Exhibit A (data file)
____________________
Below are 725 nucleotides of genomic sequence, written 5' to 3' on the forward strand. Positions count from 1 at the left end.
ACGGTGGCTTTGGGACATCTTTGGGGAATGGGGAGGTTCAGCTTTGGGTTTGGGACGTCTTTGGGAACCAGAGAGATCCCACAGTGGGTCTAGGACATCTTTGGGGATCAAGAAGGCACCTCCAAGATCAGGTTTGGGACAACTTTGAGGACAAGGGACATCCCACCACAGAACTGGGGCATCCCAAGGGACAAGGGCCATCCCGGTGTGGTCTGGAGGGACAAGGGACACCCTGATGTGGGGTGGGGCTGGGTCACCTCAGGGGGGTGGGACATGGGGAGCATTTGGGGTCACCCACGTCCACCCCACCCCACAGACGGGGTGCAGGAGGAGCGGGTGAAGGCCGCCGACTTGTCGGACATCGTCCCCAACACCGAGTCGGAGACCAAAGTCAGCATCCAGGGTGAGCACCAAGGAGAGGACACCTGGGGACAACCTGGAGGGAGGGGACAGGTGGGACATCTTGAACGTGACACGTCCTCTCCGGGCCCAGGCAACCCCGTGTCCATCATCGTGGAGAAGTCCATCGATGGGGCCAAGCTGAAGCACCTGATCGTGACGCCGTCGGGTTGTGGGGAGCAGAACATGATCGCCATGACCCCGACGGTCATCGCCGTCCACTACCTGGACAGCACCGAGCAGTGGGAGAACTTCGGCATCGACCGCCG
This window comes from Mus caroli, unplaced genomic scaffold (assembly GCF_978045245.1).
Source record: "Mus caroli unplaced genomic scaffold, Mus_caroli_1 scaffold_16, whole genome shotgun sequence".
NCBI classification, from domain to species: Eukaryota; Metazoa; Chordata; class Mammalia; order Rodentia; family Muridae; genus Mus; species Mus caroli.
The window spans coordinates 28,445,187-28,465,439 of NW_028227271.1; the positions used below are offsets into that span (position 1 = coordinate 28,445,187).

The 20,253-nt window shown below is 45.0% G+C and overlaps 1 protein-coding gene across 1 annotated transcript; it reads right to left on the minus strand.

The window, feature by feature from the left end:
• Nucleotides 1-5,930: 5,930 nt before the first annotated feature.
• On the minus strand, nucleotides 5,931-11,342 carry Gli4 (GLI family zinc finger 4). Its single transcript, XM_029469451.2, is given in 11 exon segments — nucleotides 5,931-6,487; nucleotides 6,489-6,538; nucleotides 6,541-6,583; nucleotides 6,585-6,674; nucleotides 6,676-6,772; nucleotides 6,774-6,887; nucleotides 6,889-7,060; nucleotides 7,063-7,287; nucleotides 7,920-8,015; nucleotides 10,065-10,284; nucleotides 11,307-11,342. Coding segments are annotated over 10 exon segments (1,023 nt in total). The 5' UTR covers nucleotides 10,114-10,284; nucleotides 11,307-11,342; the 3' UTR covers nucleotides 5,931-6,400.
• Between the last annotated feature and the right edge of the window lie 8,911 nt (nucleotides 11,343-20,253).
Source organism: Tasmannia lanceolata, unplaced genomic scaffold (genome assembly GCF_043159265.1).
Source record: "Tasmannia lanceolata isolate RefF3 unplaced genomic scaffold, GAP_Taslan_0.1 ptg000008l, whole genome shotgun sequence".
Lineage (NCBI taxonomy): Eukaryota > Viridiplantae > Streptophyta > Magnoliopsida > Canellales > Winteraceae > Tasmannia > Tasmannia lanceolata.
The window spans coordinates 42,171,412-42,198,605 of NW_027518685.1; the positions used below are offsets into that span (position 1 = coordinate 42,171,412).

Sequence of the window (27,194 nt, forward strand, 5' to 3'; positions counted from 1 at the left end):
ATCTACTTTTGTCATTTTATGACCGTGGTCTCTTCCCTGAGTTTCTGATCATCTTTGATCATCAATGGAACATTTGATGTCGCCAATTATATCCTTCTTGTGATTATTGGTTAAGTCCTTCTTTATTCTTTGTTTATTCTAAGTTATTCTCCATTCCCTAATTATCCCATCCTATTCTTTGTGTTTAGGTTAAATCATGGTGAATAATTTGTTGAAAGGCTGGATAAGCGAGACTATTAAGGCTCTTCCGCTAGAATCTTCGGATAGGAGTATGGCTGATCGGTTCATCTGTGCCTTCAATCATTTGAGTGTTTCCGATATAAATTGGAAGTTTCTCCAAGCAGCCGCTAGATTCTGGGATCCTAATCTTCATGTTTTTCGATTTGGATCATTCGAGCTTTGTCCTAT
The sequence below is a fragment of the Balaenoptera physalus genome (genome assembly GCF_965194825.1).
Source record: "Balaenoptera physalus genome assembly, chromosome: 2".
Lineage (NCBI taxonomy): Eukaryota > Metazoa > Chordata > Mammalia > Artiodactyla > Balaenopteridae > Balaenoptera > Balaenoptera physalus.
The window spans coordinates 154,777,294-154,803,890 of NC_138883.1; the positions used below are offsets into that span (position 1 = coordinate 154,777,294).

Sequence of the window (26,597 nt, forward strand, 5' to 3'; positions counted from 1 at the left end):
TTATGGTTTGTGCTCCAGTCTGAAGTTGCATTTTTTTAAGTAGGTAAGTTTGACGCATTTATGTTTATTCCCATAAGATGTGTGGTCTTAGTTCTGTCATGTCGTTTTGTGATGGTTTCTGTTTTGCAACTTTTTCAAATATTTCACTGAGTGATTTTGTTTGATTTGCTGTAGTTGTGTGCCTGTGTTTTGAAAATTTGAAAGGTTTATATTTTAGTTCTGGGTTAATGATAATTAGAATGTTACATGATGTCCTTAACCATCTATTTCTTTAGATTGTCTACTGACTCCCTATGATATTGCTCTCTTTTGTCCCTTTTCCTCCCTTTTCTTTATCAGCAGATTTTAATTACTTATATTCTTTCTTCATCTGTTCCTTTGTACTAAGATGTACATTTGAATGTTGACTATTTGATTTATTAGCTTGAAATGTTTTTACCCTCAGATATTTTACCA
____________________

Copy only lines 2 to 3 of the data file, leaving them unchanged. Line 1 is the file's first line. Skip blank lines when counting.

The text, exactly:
ACGGTGGCTTTGGGACATCTTTGGGGAATGGGGAGGTTCAGCTTTGGGTTTGGGACGTCTTTGGGAACCAGAGAGATCCCACAGTGGGTCTAGGACATCTTTGGGGATCAAGAAGGCACCTCCAAGATCAGGTTTGGGACAACTTTGAGGACAAGGGACATCCCACCACAGAACTGGGGCATCCCAAGGGACAAGGGCCATCCCGGTGTGGTCTGGAGGGACAAGGGACACCCTGATGTGGGGTGGGGCTGGGTCACCTCAGGGGGGTGGGACATGGGGAGCATTTGGGGTCACCCACGTCCACCCCACCCCACAGACGGGGTGCAGGAGGAGCGGGTGAAGGCCGCCGACTTGTCGGACATCGTCCCCAACACCGAGTCGGAGACCAAAGTCAGCATCCAGGGTGAGCACCAAGGAGAGGACACCTGGGGACAACCTGGAGGGAGGGGACAGGTGGGACATCTTGAACGTGACACGTCCTCTCCGGGCCCAGGCAACCCCGTGTCCATCATCGTGGAGAAGTCCATCGATGGGGCCAAGCTGAAGCACCTGATCGTGACGCCGTCGGGTTGTGGGGAGCAGAACATGATCGCCATGACCCCGACGGTCATCGCCGTCCACTACCTGGACAGCACCGAGCAGTGGGAGAACTTCGGCATCGACCGCCG
This window comes from Mus caroli, unplaced genomic scaffold (assembly GCF_978045245.1).